Warning: This post contains major spoilers for episode three of His Dark Materials.
Lyra Belacqua’s world might resemble our own in some ways, but His Dark Materials is unmistakably a fantasy. It’s where human souls take form as animals, witches and talking bears live in the North, and magical flies act as spies. Yet the series has been emotionally accessible through three episodes because it focuses on its characters. And no one has done a better job of making a fantasy feel real and grounded than Anne-Marie Duff’s Ma Costa. Her moving performance this week was both heartbreaking and heartwarming; perfect for an episode that showed a mother’s love transcends all worlds.
“The Spies” finally confirmed what non-book readers likely suspected after last week’s episode. Mrs. Coulter is Lyra’s mother. That revelation only makes her actions so far more confusing and malicious, though. We learned Lyra was born out of wedlock, and the resulting shame and scandal nearly destroyed both of her parents. But why did Mrs. Coulter wait so long to take her child home from Jordan College after abandoning her? And why would she do something as unthinkable as torture Lyra via her daemon? The currently distraught Mrs. Coulter clearly cares about Lyra, but she has no understanding of what it means to put someone else first. She doesn’t know how to love someone, even her own daughter.
Ma Costa knows what it means to love her children. She’s been a powerful voice for her missing son Billy and a fierce protective of her eager-to-act son Tony. She’s done that despite her overwhelming grief. And somehow during all of this, she has even found the strength to look after a lost little girl who has no one else in the world. It’s what she did when Lyra was a baby, something we discovered in the show’s most powerful scene yet.
Lyra learns about her real mother and her own past with Ma Costa in a very different way in the books. Yet that moment, more than any other on the series so far, exemplifies why Philip Pullman‘s novels have such a profound connection with readers. Lyra lives in a magical fantasy world, but the people who live there experience the same feelings of love and hate, of hope and fear, as any of us. All of that was on display during that painful conversation; Anne-Marie Duff had to tell a scared girl a terrible truth while carrying her own impossible burden. Ma Costa isn’t Lyra’s mother, but she cares for her like one. And what’s more, that means giving her all of the love she’s capable of. Even when we’d understood if she couldn’t.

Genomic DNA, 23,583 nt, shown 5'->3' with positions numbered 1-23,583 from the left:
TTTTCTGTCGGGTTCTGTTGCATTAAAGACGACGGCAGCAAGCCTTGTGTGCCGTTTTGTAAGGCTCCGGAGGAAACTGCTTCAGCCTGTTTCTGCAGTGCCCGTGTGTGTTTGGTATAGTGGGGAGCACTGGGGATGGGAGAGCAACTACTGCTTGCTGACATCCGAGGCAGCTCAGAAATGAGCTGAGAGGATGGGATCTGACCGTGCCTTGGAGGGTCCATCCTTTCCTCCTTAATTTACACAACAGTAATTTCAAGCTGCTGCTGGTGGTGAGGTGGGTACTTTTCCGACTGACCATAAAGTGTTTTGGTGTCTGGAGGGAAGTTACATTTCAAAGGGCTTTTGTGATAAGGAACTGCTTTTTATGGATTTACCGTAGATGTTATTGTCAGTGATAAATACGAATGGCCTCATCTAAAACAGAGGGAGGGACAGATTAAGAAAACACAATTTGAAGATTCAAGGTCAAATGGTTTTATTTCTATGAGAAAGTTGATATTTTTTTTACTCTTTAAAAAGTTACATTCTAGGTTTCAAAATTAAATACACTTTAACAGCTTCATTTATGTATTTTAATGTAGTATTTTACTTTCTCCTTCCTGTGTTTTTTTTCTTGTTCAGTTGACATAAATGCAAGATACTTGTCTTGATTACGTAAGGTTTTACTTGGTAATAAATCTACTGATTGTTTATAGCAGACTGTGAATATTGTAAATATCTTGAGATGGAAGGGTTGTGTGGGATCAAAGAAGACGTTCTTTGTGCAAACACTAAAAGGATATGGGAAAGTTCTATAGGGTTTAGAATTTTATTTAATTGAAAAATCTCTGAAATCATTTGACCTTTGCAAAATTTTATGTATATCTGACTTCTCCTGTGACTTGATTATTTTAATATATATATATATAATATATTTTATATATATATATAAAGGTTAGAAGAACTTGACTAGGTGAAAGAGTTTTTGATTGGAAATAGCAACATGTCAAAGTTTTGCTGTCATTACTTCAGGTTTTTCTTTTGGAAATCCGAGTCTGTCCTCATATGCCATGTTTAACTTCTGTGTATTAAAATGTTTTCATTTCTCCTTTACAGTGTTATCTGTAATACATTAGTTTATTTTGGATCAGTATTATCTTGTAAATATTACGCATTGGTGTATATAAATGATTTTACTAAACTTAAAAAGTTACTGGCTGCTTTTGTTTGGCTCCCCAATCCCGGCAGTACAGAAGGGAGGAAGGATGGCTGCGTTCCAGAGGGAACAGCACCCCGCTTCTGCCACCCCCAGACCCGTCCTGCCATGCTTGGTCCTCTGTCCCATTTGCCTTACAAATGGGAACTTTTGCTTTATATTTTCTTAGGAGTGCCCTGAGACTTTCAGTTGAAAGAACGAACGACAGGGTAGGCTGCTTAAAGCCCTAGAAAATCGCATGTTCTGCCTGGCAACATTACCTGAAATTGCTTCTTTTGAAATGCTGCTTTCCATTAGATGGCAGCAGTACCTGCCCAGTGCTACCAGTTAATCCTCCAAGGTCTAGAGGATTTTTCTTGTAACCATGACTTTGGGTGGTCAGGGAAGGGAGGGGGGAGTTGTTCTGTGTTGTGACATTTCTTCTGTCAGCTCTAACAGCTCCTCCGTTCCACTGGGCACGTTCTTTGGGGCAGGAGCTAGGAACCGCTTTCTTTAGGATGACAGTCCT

Her genuine love is why Lyra didn’t need to be told the name of the Gyptian nurse who hid her as an infant. It was clear from Ma Costa’s broken voice and the look on her face she had been the one Lord Asriel had turned to when his daughter was in danger. While Mrs. Coulter was afraid for herself, Ma Costa risked her own life to protect Lyra when she held her all night, She’s still holding her now, despite even worse danger, all while she suffers through a parent’s worse nightmare. It’s all so awful for both of them, which is what makes it all so powerful. Ma Costa’s love is enough to keep them both moving through the darkness, together.
With the Gyptian boats heading North to meet with witches and fight Gobblers, His Dark Materials will only feel more and more like a fantasy. The story will get further away from our own world. But as Ma Costa shows, even as it does it will still feel real, because there’s no magic that can match a mother’s love.
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